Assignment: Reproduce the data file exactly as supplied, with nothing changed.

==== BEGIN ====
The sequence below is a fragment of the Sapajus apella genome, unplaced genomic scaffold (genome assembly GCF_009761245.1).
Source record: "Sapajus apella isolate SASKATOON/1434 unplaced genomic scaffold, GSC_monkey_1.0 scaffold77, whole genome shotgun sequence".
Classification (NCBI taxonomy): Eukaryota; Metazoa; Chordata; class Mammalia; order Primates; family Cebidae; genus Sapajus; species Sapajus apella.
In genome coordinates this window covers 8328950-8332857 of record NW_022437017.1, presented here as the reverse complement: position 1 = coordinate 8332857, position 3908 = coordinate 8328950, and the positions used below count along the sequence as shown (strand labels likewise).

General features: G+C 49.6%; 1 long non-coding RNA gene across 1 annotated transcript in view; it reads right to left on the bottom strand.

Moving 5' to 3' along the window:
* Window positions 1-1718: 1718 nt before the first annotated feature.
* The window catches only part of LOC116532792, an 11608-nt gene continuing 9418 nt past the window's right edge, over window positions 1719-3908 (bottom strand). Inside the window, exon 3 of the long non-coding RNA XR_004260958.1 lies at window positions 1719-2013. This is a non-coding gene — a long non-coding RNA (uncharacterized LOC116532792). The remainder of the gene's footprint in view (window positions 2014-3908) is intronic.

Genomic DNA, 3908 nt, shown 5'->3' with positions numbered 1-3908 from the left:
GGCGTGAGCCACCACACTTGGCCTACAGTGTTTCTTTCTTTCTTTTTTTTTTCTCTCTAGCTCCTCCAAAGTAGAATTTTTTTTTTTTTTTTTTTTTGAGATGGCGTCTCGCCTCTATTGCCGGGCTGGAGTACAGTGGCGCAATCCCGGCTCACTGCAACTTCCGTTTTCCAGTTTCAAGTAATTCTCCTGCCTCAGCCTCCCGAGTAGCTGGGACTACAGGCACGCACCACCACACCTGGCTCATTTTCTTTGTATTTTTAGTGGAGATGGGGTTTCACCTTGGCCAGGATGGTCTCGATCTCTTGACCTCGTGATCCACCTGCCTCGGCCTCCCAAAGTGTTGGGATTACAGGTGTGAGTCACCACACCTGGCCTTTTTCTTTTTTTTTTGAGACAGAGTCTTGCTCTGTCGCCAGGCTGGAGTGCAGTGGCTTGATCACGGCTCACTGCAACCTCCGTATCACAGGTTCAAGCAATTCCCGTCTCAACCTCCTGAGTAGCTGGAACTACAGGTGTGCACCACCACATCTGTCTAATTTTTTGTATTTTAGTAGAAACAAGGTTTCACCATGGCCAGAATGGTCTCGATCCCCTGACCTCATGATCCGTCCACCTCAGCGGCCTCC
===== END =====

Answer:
The sequence below is a fragment of the Sapajus apella genome, unplaced genomic scaffold (genome assembly GCF_009761245.1).
Source record: "Sapajus apella isolate SASKATOON/1434 unplaced genomic scaffold, GSC_monkey_1.0 scaffold77, whole genome shotgun sequence".
Classification (NCBI taxonomy): Eukaryota; Metazoa; Chordata; class Mammalia; order Primates; family Cebidae; genus Sapajus; species Sapajus apella.
In genome coordinates this window covers 8328950-8332857 of record NW_022437017.1, presented here as the reverse complement: position 1 = coordinate 8332857, position 3908 = coordinate 8328950, and the positions used below count along the sequence as shown (strand labels likewise).

General features: G+C 49.6%; 1 long non-coding RNA gene across 1 annotated transcript in view; it reads right to left on the bottom strand.

Moving 5' to 3' along the window:
* Window positions 1-1718: 1718 nt before the first annotated feature.
* The window catches only part of LOC116532792, an 11608-nt gene continuing 9418 nt past the window's right edge, over window positions 1719-3908 (bottom strand). Inside the window, exon 3 of the long non-coding RNA XR_004260958.1 lies at window positions 1719-2013. This is a non-coding gene — a long non-coding RNA (uncharacterized LOC116532792). The remainder of the gene's footprint in view (window positions 2014-3908) is intronic.

Genomic DNA, 3908 nt, shown 5'->3' with positions numbered 1-3908 from the left:
GGCGTGAGCCACCACACTTGGCCTACAGTGTTTCTTTCTTTCTTTTTTTTTTCTCTCTAGCTCCTCCAAAGTAGAATTTTTTTTTTTTTTTTTTTTTGAGATGGCGTCTCGCCTCTATTGCCGGGCTGGAGTACAGTGGCGCAATCCCGGCTCACTGCAACTTCCGTTTTCCAGTTTCAAGTAATTCTCCTGCCTCAGCCTCCCGAGTAGCTGGGACTACAGGCACGCACCACCACACCTGGCTCATTTTCTTTGTATTTTTAGTGGAGATGGGGTTTCACCTTGGCCAGGATGGTCTCGATCTCTTGACCTCGTGATCCACCTGCCTCGGCCTCCCAAAGTGTTGGGATTACAGGTGTGAGTCACCACACCTGGCCTTTTTCTTTTTTTTTTGAGACAGAGTCTTGCTCTGTCGCCAGGCTGGAGTGCAGTGGCTTGATCACGGCTCACTGCAACCTCCGTATCACAGGTTCAAGCAATTCCCGTCTCAACCTCCTGAGTAGCTGGAACTACAGGTGTGCACCACCACATCTGTCTAATTTTTTGTATTTTAGTAGAAACAAGGTTTCACCATGGCCAGAATGGTCTCGATCCCCTGACCTCATGATCCGTCCACCTCAGCGGCCTCC